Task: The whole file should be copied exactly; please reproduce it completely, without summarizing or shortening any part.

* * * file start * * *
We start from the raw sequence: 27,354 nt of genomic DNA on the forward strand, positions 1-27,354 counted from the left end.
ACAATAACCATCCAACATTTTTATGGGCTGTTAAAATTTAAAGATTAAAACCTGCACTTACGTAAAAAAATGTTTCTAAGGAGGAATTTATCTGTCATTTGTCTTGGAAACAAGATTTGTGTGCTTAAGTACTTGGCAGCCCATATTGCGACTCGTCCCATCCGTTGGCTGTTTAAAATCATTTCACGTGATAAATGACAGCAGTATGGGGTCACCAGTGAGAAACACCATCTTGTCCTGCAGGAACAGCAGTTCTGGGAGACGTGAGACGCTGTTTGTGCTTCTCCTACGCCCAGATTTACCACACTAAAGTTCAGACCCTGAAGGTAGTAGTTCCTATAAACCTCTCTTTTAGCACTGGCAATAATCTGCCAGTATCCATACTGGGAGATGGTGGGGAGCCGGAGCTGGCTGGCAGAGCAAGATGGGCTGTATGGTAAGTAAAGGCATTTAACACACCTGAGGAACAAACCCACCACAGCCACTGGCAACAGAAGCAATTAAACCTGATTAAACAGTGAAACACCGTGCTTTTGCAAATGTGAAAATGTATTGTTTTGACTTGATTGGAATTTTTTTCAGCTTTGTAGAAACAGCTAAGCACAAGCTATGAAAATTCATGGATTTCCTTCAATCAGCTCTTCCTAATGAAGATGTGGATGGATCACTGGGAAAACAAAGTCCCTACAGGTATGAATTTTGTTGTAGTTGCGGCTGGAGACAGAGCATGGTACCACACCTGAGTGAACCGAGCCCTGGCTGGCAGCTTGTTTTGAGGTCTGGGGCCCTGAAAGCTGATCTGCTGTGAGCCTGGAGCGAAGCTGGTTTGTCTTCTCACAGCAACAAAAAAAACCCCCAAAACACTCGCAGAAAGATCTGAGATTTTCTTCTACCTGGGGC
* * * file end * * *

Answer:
We start from the raw sequence: 27,354 nt of genomic DNA on the forward strand, positions 1-27,354 counted from the left end.
ACAATAACCATCCAACATTTTTATGGGCTGTTAAAATTTAAAGATTAAAACCTGCACTTACGTAAAAAAATGTTTCTAAGGAGGAATTTATCTGTCATTTGTCTTGGAAACAAGATTTGTGTGCTTAAGTACTTGGCAGCCCATATTGCGACTCGTCCCATCCGTTGGCTGTTTAAAATCATTTCACGTGATAAATGACAGCAGTATGGGGTCACCAGTGAGAAACACCATCTTGTCCTGCAGGAACAGCAGTTCTGGGAGACGTGAGACGCTGTTTGTGCTTCTCCTACGCCCAGATTTACCACACTAAAGTTCAGACCCTGAAGGTAGTAGTTCCTATAAACCTCTCTTTTAGCACTGGCAATAATCTGCCAGTATCCATACTGGGAGATGGTGGGGAGCCGGAGCTGGCTGGCAGAGCAAGATGGGCTGTATGGTAAGTAAAGGCATTTAACACACCTGAGGAACAAACCCACCACAGCCACTGGCAACAGAAGCAATTAAACCTGATTAAACAGTGAAACACCGTGCTTTTGCAAATGTGAAAATGTATTGTTTTGACTTGATTGGAATTTTTTTCAGCTTTGTAGAAACAGCTAAGCACAAGCTATGAAAATTCATGGATTTCCTTCAATCAGCTCTTCCTAATGAAGATGTGGATGGATCACTGGGAAAACAAAGTCCCTACAGGTATGAATTTTGTTGTAGTTGCGGCTGGAGACAGAGCATGGTACCACACCTGAGTGAACCGAGCCCTGGCTGGCAGCTTGTTTTGAGGTCTGGGGCCCTGAAAGCTGATCTGCTGTGAGCCTGGAGCGAAGCTGGTTTGTCTTCTCACAGCAACAAAAAAAACCCCCAAAACACTCGCAGAAAGATCTGAGATTTTCTTCTACCTGGGGC